Consider a pendulum formed of a light rod of length $l$ and a point mass $m$. At the pivot the pendulum experiences friction with coefficient $b$, and an agent can exert torque $\tau$.

In 2 dimensions the motion of this pendulum is given by (I hope): $$\ddot{\theta} = \frac{g}{l} \sin \theta + \frac{1}{m l^2} \tau - \frac{1}{m l^2} b \dot{\theta}$$ where $\theta$ is the angle with the vertical (the positive bit of the y axis).

I would like to extend this to $n$ dimensions.

My idea was to come up with general equations for $n$ dimensions, and then check they reduce to the correct solutions in 2D and 3D.

It seems easy to convert $\theta$, $\tau$ and $b$ into vectors (to get the second two terms of the eq above), but I am having trouble working out how to project gravity into each of the dimensions of $\bf{\theta}$ (the first term).

For a given dimension of $\theta$, I think I need to find the vector which is in the hyperplane that the dimension "moves" in and is orthogonal to the rod of the pendulum. We can then take the dot project between gravity and this vector. However I'm not sure how to find this vector. I am also struggling because gravity is naturally given in cartesian coordinates, whereas the pendulum is naturally given in spherical coordinates (with fixed r).

  • $\begingroup$ The paper I'm following is: arxiv.org/abs/1803.08287. On page 7 they define it like this, but their friction parameter is in Nms/rad. I'll update the question to just $b\dot{\theta}$ for simplicity. $\endgroup$ – okey666 Jul 11 '19 at 15:28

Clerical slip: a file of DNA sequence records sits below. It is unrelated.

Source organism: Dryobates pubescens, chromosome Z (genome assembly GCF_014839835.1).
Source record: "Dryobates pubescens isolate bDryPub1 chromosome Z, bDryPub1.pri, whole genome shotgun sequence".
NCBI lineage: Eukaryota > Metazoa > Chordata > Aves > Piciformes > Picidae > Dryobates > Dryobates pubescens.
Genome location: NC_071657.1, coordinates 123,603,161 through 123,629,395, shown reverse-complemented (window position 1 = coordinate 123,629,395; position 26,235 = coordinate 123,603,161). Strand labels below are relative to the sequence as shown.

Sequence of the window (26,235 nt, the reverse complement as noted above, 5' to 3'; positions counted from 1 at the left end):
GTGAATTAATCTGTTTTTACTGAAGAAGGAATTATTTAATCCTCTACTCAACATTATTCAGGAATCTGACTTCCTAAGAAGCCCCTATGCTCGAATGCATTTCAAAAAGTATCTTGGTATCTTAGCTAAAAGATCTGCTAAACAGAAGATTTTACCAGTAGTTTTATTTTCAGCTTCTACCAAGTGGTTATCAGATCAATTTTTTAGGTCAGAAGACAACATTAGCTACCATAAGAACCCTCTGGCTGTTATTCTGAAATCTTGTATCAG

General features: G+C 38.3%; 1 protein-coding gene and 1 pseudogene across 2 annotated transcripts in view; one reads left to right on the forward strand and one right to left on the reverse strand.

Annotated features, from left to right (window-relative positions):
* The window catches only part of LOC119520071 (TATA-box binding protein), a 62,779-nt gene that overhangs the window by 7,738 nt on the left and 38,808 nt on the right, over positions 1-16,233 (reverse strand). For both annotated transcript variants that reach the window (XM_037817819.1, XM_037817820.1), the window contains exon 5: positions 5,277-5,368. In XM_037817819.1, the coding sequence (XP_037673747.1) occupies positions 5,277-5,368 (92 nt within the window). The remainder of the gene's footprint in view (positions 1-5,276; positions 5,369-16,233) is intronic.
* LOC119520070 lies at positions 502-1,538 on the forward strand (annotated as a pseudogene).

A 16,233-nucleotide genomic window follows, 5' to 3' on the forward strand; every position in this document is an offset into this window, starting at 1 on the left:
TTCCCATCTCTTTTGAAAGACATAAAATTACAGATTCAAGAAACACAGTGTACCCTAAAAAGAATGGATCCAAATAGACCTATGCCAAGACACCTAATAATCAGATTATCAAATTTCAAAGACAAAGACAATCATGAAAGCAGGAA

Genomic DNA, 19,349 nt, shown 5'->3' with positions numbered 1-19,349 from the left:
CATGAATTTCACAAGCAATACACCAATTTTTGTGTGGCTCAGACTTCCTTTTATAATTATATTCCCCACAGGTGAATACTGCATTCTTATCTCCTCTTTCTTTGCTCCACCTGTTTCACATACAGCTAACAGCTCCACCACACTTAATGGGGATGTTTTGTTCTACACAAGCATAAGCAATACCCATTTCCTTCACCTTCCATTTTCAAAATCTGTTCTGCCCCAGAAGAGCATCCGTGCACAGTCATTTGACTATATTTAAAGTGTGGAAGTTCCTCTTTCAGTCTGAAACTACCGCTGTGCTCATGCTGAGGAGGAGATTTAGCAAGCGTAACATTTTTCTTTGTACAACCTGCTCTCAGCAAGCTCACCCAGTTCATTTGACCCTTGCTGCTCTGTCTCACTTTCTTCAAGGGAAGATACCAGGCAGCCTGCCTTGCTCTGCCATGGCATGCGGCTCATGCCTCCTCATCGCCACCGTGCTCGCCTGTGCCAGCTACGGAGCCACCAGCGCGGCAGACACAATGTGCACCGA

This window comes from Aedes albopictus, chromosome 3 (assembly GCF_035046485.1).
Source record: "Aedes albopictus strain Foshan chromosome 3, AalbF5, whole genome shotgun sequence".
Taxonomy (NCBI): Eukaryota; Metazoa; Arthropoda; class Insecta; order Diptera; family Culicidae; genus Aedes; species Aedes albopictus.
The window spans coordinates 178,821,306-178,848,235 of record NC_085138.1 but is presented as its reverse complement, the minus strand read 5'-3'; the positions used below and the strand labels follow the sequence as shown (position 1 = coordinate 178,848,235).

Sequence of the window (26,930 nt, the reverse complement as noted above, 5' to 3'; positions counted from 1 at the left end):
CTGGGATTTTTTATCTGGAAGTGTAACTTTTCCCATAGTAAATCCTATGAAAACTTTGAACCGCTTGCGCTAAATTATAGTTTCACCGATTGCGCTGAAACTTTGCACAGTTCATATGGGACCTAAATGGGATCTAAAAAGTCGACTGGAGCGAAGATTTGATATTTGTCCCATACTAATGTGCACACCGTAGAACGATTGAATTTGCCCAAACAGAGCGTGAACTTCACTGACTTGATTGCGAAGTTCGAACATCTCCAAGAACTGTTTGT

• $\begingroup$ Ah no sorry, you are right. I got things mixed up for a bit $\endgroup$ – BioPhysicist Jul 11 '19 at 15:34
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    $\begingroup$ @AaronStevens you use hyperspherical coordinates, with one radius and $n-1$ angles. $\endgroup$ – Javier Jul 11 '19 at 16:52
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    $\begingroup$ @AaronStevens well, that is the main problem with the question. Only in a circle do you have a nonambiguous notion of a constant vector field. In even dimensional spheres, you can't even define a nonzero vector field. OP should think about how to define the torque on a sphere. $\endgroup$ – Javier Jul 11 '19 at 16:57
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    $\begingroup$ Honestly, using a Lagrangian perspective would probably be a lot easier here, particularly if you're willing to ignore external torques & dissipative forces. $\endgroup$ – Michael Seifert Jul 11 '19 at 19:51

Let me give you a general answer. Each dimension you work in, you choose a specific coordinate system that describes your system/object/motion. In this case (2 dimensions) you´ve used polar coordinates. A more rigorous algebraic way to deal with this is generalized coordinates for N dimensions, wich are about to describe transformations between any system. I think that could be the first step. Now, you gotta wonder the components of movement for each N or how the N-system behavior changes. I really don´t know how to do this for more than 4 dimensions. If you find a more specific answer, jut tell me! Hope this helps, at least a little bit =)


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